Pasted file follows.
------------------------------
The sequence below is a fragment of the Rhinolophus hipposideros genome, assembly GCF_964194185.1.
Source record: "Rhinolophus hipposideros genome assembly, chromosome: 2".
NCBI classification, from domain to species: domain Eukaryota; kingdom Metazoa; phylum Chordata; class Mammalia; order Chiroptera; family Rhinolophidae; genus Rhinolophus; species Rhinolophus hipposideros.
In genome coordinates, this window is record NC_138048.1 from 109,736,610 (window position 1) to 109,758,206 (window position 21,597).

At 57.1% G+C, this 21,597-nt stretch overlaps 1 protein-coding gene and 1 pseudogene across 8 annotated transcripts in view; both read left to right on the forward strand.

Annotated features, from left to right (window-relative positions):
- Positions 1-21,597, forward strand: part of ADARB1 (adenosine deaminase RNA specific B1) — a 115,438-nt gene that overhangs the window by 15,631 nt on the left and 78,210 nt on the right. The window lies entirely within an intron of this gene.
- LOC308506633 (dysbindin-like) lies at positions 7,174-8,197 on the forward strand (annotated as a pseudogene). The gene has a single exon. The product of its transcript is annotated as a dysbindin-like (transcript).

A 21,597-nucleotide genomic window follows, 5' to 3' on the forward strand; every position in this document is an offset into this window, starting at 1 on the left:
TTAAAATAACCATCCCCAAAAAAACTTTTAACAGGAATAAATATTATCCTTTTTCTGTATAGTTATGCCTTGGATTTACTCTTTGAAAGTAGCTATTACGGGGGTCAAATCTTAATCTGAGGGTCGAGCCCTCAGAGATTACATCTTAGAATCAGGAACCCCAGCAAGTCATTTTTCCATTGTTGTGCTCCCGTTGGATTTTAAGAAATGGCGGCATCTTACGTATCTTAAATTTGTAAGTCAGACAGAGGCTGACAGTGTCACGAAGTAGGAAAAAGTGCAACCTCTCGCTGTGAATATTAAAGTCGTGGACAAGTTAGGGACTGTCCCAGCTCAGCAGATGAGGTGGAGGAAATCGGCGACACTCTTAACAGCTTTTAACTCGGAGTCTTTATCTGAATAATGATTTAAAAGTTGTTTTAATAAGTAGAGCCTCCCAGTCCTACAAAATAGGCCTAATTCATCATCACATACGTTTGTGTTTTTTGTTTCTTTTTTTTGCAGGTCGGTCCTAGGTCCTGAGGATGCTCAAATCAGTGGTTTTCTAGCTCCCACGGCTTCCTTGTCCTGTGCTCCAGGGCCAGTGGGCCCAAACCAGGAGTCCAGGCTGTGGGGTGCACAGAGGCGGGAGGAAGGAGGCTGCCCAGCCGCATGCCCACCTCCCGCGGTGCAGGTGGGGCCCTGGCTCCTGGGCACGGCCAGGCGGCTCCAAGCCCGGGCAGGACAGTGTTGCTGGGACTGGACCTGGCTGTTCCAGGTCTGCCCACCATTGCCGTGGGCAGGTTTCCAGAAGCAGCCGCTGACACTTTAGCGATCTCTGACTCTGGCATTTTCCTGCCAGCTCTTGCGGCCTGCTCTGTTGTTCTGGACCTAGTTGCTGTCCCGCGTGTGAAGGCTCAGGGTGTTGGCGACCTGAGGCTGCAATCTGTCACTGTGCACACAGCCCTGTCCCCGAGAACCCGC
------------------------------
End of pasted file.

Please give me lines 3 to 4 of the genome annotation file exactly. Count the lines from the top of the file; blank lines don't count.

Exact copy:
NCBI classification, from domain to species: domain Eukaryota; kingdom Metazoa; phylum Chordata; class Mammalia; order Chiroptera; family Rhinolophidae; genus Rhinolophus; species Rhinolophus hipposideros.
In genome coordinates, this window is record NC_138048.1 from 109,736,610 (window position 1) to 109,758,206 (window position 21,597).